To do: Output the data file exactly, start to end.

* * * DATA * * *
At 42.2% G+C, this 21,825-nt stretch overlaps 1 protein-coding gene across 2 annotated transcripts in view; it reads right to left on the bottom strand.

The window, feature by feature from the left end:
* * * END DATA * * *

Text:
At 42.2% G+C, this 21,825-nt stretch overlaps 1 protein-coding gene across 2 annotated transcripts in view; it reads right to left on the bottom strand.

The window, feature by feature from the left end: